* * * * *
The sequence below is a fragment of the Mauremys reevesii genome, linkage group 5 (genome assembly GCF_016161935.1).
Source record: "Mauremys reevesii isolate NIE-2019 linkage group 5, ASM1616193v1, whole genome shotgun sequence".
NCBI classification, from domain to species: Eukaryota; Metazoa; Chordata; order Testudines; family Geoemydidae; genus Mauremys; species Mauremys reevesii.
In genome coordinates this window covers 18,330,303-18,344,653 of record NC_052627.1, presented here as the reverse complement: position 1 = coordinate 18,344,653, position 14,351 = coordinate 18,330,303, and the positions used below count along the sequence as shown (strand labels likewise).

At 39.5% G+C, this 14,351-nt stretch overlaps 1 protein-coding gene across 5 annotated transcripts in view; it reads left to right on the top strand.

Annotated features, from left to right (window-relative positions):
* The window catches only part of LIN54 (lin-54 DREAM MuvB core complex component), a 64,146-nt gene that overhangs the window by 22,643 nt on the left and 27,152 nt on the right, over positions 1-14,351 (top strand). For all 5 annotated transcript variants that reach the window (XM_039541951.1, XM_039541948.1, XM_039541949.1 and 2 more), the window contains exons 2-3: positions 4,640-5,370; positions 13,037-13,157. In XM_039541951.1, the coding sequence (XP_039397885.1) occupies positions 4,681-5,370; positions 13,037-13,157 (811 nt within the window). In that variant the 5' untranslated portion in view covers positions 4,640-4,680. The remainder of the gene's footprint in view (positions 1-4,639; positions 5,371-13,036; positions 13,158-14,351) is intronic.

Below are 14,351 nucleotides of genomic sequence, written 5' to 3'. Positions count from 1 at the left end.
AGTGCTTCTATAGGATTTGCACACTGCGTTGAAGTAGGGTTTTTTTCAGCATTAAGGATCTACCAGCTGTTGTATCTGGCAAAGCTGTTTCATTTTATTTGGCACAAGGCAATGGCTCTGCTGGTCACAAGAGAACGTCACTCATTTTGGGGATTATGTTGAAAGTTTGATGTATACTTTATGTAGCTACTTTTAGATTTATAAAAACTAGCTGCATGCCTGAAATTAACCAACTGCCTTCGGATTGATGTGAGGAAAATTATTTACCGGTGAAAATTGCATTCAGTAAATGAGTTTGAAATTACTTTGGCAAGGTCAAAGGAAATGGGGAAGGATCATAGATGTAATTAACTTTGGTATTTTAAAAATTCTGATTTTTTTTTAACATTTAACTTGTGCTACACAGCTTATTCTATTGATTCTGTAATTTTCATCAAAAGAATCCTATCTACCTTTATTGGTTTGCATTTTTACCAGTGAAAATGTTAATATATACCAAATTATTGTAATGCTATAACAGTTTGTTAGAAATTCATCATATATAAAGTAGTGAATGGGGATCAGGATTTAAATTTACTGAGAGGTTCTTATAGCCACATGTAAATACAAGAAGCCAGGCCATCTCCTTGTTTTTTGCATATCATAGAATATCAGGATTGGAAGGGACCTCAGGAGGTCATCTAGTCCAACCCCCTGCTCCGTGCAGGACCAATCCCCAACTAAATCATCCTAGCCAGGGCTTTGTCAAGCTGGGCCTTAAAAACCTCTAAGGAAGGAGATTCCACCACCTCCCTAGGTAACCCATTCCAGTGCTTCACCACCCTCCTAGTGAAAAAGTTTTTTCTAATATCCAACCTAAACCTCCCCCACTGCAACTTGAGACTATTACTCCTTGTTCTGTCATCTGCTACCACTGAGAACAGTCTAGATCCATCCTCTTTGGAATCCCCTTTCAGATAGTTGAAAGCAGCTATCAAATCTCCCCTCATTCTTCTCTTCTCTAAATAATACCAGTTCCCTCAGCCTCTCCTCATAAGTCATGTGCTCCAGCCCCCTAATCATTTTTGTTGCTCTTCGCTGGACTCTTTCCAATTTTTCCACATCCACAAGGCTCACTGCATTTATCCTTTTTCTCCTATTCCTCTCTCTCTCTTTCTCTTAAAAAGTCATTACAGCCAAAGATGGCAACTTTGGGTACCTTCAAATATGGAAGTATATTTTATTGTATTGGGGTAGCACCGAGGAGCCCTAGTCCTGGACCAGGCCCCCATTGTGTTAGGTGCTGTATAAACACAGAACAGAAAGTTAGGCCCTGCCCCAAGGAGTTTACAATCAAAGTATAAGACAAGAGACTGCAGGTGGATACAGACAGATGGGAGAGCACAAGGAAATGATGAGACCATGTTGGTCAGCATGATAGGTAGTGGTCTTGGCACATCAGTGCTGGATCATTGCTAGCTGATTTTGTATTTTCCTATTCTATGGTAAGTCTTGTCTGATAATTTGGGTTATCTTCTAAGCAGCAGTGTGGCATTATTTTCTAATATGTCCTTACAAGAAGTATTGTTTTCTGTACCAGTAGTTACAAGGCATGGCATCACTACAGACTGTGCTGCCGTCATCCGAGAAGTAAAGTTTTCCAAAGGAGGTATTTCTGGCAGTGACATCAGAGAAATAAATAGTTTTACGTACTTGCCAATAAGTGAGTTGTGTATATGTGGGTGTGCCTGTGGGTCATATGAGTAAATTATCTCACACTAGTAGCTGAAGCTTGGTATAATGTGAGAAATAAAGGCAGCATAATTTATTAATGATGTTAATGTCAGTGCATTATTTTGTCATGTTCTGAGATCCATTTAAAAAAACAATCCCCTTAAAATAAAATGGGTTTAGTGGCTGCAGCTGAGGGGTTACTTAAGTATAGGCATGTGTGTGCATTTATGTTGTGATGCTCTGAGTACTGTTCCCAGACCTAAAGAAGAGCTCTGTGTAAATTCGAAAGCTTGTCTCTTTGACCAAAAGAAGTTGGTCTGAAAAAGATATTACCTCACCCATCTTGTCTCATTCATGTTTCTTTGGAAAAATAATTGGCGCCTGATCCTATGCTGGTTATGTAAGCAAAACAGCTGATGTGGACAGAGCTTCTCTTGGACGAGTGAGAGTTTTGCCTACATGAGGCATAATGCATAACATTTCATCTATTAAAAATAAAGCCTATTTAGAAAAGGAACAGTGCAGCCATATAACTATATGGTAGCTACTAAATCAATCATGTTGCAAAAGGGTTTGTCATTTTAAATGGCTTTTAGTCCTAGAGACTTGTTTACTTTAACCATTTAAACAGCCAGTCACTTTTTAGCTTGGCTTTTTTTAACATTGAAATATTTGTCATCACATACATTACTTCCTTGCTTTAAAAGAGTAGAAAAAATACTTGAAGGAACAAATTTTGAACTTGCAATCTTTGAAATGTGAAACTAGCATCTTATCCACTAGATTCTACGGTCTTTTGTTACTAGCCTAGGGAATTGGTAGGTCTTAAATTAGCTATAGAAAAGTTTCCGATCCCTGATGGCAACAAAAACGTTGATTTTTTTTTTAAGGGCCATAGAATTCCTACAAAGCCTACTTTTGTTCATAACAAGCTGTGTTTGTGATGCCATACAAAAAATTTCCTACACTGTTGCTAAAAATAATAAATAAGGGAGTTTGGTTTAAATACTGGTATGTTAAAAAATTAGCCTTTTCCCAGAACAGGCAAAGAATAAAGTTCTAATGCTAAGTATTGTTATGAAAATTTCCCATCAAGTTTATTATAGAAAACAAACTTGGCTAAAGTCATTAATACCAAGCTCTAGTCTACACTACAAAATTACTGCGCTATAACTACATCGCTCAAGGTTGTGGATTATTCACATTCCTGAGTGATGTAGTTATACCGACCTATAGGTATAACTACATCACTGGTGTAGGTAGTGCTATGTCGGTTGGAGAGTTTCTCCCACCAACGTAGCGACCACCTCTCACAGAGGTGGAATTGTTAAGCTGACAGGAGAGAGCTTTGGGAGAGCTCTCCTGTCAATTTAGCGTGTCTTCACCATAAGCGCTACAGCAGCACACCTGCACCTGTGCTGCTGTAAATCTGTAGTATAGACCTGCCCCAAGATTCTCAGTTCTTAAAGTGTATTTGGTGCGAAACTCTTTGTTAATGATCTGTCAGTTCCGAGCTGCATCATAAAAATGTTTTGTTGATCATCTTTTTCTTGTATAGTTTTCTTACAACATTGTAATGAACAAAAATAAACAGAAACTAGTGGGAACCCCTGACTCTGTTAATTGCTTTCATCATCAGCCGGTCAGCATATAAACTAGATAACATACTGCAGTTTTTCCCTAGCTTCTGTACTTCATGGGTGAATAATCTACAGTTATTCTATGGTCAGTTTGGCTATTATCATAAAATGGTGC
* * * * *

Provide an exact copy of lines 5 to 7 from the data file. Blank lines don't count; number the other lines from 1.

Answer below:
At 39.5% G+C, this 14,351-nt stretch overlaps 1 protein-coding gene across 5 annotated transcripts in view; it reads left to right on the top strand.

Annotated features, from left to right (window-relative positions):
* The window catches only part of LIN54 (lin-54 DREAM MuvB core complex component), a 64,146-nt gene that overhangs the window by 22,643 nt on the left and 27,152 nt on the right, over positions 1-14,351 (top strand). For all 5 annotated transcript variants that reach the window (XM_039541951.1, XM_039541948.1, XM_039541949.1 and 2 more), the window contains exons 2-3: positions 4,640-5,370; positions 13,037-13,157. In XM_039541951.1, the coding sequence (XP_039397885.1) occupies positions 4,681-5,370; positions 13,037-13,157 (811 nt within the window). In that variant the 5' untranslated portion in view covers positions 4,640-4,680. The remainder of the gene's footprint in view (positions 1-4,639; positions 5,371-13,036; positions 13,158-14,351) is intronic.